This tag prints fast and doesn't use much filament.

Step 5: Print the QR-code

  • Print the QR-code(s) on a printer.
  • Check the size with the tag you 3D-printed.
  • Check with your smartphone of the QR-code works.
  • Cut the code to size. (scissors will work)
  • Check again if the code fits in the tag. (it should be just smaller than the square in the tag)

Step 6: Laminate the QR-code

To waterproof the QR-code, I had them laminated at my local copy-shop. They had some scrap-laminate that was more than large enough for my codes, so it didn't cost me much.

Now I cut them out just larger than the square in the tag. There is a ridge that is just larger so it will stay in place.

It is a bit fiddly to get the laminated QR-code in the tag and you might want to add a drop of glue to keep it in.

Now just add a dog.

Step 7: Add Dog

Put the tag on the collar of your dog and he wears it proudly!

I hope that the tag never needs to be used, but if it does, I will let you know.

<p>http://tagmakers.co.uk/qr-code-pet-tags</p>
<p>Nice idea. Here we just buy a metal tag and have the dog's name and our phone number etched on it. I don't own a 3d printer so that's what I've done. Probably cheaper than having a custom tag made on a 3d printer if I could find one. Since the tag is laminated the frame is only to protect the laminated paper anyway. You could use a metal photo charm too. I didn't know they spelled kible with one b in the Netherlands. We use two bs in the U.S. Kibble.</p>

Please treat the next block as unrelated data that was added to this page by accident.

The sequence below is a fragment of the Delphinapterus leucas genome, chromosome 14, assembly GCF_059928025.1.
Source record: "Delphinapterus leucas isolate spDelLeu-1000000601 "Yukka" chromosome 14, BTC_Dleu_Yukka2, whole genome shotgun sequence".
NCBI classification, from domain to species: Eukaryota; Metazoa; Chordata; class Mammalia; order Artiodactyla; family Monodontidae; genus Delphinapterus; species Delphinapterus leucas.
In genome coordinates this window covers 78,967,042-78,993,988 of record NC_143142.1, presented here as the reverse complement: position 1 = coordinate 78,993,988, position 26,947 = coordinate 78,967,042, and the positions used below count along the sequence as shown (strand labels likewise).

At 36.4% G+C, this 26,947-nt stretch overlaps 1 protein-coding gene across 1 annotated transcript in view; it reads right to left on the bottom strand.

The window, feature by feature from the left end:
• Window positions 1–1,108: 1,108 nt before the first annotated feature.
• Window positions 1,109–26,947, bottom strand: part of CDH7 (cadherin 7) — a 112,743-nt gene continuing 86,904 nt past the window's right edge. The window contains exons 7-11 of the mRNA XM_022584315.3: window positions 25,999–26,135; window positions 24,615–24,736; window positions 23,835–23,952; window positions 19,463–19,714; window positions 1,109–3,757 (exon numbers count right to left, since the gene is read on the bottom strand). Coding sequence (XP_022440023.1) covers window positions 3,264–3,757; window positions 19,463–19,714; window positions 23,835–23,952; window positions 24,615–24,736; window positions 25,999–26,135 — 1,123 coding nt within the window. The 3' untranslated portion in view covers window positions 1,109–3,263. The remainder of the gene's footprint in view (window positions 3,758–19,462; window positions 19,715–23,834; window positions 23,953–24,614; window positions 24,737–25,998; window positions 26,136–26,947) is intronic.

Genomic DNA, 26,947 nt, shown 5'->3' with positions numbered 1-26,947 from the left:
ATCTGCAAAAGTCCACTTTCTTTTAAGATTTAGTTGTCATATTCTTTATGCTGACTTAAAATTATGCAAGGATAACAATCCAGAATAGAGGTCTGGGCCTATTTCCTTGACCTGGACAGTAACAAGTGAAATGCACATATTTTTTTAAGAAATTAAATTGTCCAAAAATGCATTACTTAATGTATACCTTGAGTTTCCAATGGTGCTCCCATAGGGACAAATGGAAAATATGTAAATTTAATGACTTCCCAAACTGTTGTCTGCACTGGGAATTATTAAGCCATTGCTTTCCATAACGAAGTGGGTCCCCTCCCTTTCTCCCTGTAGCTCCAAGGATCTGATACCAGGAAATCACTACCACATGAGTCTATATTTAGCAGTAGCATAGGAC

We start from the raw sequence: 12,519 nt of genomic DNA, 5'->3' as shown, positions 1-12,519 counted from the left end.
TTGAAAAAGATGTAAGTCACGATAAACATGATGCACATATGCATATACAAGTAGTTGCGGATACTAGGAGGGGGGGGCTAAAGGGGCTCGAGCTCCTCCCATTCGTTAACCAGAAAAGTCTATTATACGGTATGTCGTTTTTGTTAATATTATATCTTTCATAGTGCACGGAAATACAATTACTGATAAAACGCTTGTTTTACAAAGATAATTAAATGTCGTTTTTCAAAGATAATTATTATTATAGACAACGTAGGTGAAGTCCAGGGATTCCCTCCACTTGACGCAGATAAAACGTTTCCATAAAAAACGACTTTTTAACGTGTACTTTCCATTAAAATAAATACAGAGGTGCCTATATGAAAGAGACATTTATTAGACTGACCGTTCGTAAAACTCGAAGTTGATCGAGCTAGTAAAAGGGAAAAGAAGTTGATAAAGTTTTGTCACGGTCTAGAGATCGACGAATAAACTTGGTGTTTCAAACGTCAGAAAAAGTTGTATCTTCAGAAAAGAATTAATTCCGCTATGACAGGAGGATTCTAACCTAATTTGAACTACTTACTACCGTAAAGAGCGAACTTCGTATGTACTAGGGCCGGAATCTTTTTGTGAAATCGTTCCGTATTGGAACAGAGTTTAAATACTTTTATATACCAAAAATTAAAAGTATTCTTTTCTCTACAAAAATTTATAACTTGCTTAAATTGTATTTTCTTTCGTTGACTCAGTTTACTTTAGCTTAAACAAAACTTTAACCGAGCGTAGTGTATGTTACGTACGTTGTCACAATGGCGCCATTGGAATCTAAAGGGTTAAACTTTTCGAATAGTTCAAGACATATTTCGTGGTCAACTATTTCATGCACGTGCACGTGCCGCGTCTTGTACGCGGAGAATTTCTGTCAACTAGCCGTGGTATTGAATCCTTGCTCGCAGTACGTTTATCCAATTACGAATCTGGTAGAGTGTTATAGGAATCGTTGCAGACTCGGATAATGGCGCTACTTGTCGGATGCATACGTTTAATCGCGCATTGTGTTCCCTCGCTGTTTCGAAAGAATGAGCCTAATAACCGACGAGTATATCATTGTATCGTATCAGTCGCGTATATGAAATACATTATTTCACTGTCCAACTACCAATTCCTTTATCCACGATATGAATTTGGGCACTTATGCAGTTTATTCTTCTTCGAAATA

I didn't make it with the 3D-printer because it is the easiest way, or cheap. I just have the printer and this looked like fun :)<br>The photo charm sounds like a really smart idea.<br>In the Netherlands we do write kibble with just one b: hondenbrokken<br>I do speak four languages, but writing is much harder due to my dyslexia, so sorry for this lost b ;)
That's quite all right. You've done very well with the English Directions. <br><br>I asked because I used to use Moodle, which is an Australian program and it has enrol with one l instead of two. We write enroll. <br><br>So I wondered if in the Netherlands it is kible. <br><br>The redundant letters in English really don't make much sense.
<p>In the Netherlands we don't use the word &quot;kibble&quot;. I do know that there are some huge differences between UK, US and Australian English. We have this in Dutch between Belgium, the Netherlands, and South Afrika which is a language on its own, but stil recognizable as Dutch.</p><p>The Dutch language is as horrible with exceptions on the grammatical rules as English is, so the automatic spell-check is my best friend :)</p>